The dollar (NYBOT:DXZ13) fell against most of its major peers as Secretary of State John Kerry said the U.S. will explore a Russian proposal for Syria to turn over its chemical weapons while seeking approval for military strikes.
Japan’s currency declined versus a majority of its 16 major counterparts for a second day as minutes of the Bank of Japan’s August meeting showed policy makers agreed monetary easing was taking effect. Australia’s dollar advanced to the strongest in six weeks as Chinese reports added to signs of recovery in the South Pacific nation’s largest trading partner. Norway’s krone jumped after inflation accelerated.
“It’s kind of a risk-back-on situation, aided and abetted by what’s going on in Syria,” Andrew Wilkinson, the chief economic strategist at Miller Tabak & Co. in New York, said in a telephone interview. “The fundamental picture is now a little bit more muddied with regard to tapering. The dollar is a bit softer on those grounds,” he said, referring to the Federal Reserve’s debate on reducing stimulus.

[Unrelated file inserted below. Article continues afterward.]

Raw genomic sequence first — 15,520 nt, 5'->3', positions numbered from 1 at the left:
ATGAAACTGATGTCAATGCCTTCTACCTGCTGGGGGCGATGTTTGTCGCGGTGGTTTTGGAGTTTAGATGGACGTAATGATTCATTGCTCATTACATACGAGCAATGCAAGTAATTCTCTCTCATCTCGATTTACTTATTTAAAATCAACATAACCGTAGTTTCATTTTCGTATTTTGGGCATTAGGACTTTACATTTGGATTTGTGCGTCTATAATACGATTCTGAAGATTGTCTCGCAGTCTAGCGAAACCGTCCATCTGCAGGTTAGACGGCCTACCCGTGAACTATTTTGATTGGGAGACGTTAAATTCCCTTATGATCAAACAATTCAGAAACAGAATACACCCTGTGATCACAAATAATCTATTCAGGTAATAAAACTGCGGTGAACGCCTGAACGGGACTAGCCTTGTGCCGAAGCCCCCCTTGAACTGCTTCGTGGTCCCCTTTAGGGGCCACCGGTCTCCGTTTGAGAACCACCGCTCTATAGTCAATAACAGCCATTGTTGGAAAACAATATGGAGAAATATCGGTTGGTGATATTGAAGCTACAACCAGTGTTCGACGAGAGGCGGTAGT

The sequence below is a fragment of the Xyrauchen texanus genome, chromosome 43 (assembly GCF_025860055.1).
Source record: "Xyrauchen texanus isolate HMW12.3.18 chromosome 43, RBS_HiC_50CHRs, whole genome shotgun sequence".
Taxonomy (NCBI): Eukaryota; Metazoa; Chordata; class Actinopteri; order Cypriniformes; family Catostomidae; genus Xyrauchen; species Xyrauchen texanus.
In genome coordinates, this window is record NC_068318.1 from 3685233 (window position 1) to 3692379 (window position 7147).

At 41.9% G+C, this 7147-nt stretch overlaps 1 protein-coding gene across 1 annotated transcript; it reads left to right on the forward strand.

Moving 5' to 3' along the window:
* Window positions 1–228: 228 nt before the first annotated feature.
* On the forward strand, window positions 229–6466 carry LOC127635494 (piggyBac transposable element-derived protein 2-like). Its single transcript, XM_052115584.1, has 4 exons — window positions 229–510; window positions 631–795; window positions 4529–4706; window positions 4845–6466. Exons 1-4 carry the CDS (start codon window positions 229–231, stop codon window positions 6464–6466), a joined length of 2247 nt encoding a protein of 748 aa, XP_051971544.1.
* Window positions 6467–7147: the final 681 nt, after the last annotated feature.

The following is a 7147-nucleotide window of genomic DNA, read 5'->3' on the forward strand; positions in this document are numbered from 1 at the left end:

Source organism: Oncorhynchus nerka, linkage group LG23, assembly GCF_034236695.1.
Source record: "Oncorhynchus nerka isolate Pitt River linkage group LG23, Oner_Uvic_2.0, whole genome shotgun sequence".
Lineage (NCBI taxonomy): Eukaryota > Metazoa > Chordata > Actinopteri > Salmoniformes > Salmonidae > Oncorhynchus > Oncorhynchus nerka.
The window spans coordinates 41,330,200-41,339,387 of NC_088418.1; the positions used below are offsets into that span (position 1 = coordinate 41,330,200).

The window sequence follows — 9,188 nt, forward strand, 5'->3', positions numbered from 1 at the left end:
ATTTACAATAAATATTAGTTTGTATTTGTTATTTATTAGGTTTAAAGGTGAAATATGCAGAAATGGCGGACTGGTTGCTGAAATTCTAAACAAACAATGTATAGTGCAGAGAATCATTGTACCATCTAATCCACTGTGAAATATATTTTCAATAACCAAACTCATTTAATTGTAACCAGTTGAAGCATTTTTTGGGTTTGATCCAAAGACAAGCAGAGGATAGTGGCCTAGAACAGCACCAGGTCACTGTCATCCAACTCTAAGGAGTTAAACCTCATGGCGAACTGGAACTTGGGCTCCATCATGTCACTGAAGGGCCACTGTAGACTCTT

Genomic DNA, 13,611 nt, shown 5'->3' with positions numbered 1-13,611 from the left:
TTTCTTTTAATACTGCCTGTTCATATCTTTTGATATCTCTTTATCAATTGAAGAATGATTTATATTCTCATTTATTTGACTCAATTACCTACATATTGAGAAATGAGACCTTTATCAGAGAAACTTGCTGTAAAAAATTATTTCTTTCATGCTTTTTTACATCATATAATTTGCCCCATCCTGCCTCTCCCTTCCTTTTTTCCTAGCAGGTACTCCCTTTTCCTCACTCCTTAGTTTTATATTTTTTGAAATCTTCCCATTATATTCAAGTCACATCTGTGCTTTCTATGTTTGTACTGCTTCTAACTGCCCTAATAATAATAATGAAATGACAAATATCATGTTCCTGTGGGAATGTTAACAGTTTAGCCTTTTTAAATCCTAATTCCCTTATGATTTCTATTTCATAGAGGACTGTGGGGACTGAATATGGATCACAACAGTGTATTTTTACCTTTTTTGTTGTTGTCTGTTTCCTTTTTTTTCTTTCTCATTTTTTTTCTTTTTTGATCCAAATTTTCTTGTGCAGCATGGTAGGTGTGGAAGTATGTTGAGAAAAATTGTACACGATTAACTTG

The Bloomberg U.S. Dollar Index, which measures the greenback against 10 major peers, traded at 1,028.05 at 2:46 p.m. in New York after touching 1,026.53, the lowest since Aug. 28.
The yen dropped 0.9% to 133.11 per euro after sliding to the weakest since May 22. Japan’s currency fell 0.8% to 100.34 per dollar after depreciating to the least since July 25. The euro was little changed at $1.3267.
South Africa’s rand weakened for the first time in five days, retreating from a four-week high, after the nation’s current-account gap widened more than forecast. The currency dropped 0.4% to 9.9931 per dollar.
Indonesia’s rupiah tumbled on speculation Bank Indonesia relaxed efforts to prop up the exchange rate. The currency fell as much as 3.2% to 11,515 per dollar in the biggest slide since November 2008 before paring losses to trade 0.7% weaker at 11,235 per dollar.
Norway’s krone climbed 1.3% to 7.8615 per euro after a report showed inflation accelerated to 3.2% in August, compared with a median estimate of 3% in a Bloomberg survey of economists.
Currency volatility as measured by JPMorgan Chase & Co.’s G-7 Volatility Index declined as much as 0.05 percentage point to 9.08%, the lowest since Aug. 12. The Standard & Poor’s 500 Index of stocks gained 0.6%.